Was the sin of Adam and Eve caused by partial ignorance? Before the fall they were ignorant about the shame of nakedness.

3 Answers 3


"Before the fall they were ignorant about the shame of nakedness." could better be described as innocent. Compare it with the situation of a young baby for instance.

But as for their first sin:

And the LORD God commanded the man, saying, “Of every tree of the garden you may freely eat; but of the tree of the knowledge of good and evil you shall not eat, for in the day that you eat of it you shall surely die.
— Genesis 2:16,17:

And the woman said to the serpent, “We may eat the fruit of the trees of the garden; but of the fruit of the tree which is in the midst of the garden, God has said, ‘You shall not eat it, nor shall you touch it, lest you die.’ ”
— Genesis 3:2,3

Clearly neither of them was ignorant that the fruit was forbidden. And they were well aware that the consequence of eating it (i.e. disobeying God) was to become subject to death.

  • @ Ray Butterworth, When we are told some behavior is forbidden, is it important to understand why that behavior is forbidden? Aug 27, 2022 at 13:24
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    @StevieC., in general, that's true (e.g. medicines that say do not take on an empty stomach, but don't say why are annoying). People should know, and be responsible for, the consequences of their actions. The Israelite civil laws were specified like that (if you steal someone's sheep, you have to give it back plus another). ¶ In this case, the known consequence of eating the fruit is to become subject to death. Note that this wasn't like "If you eat it I'll kill you"; it was like "if you fall off the cliff, you'll die". Aug 27, 2022 at 17:08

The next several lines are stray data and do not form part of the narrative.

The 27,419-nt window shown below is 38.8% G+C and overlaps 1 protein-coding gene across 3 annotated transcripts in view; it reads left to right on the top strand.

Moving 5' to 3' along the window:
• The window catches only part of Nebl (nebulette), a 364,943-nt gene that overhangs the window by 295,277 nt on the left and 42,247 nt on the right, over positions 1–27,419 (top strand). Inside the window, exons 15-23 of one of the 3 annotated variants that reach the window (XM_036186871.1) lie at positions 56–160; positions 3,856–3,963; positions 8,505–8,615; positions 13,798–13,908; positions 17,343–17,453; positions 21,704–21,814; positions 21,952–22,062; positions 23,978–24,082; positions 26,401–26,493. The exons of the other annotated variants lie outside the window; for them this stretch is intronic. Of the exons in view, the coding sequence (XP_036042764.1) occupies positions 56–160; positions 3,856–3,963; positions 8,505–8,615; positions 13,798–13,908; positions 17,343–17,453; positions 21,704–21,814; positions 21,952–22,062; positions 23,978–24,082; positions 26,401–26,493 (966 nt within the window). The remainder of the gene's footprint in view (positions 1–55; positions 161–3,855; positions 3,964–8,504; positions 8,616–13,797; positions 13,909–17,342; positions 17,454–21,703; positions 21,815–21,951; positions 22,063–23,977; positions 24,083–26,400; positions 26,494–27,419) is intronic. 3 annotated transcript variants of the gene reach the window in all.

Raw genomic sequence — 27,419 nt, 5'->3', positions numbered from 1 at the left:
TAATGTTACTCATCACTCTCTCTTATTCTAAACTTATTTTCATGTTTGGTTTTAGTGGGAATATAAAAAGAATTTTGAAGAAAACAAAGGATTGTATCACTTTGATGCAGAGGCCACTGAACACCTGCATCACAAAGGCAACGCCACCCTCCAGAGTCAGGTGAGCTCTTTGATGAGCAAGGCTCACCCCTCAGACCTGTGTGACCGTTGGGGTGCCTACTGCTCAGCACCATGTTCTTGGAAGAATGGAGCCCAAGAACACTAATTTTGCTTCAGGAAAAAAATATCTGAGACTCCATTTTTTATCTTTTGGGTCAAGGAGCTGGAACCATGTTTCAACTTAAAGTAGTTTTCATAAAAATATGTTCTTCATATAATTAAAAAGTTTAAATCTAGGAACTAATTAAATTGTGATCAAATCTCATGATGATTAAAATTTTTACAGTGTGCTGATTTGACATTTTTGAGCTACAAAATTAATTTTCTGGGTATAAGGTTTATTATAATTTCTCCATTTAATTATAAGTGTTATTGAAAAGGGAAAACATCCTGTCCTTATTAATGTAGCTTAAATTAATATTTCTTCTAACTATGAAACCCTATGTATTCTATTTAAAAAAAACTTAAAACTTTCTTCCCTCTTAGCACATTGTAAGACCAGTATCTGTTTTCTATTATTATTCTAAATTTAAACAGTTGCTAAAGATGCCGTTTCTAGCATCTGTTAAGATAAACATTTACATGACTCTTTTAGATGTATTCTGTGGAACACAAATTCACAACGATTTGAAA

Perhaps because there is no shame in nakedness when the people are sinless, that was why Adam and Eve felt no shame about their naturally naked state – until they sinned. Immediately, guilt afflicted them so that they felt the urge to use fig leaves to cover themselves, and to try to hide from God. God then considerately provided appropriate clothing out of animal skins: no doubt to help them cope with the chill winds and thorns outside of Eden.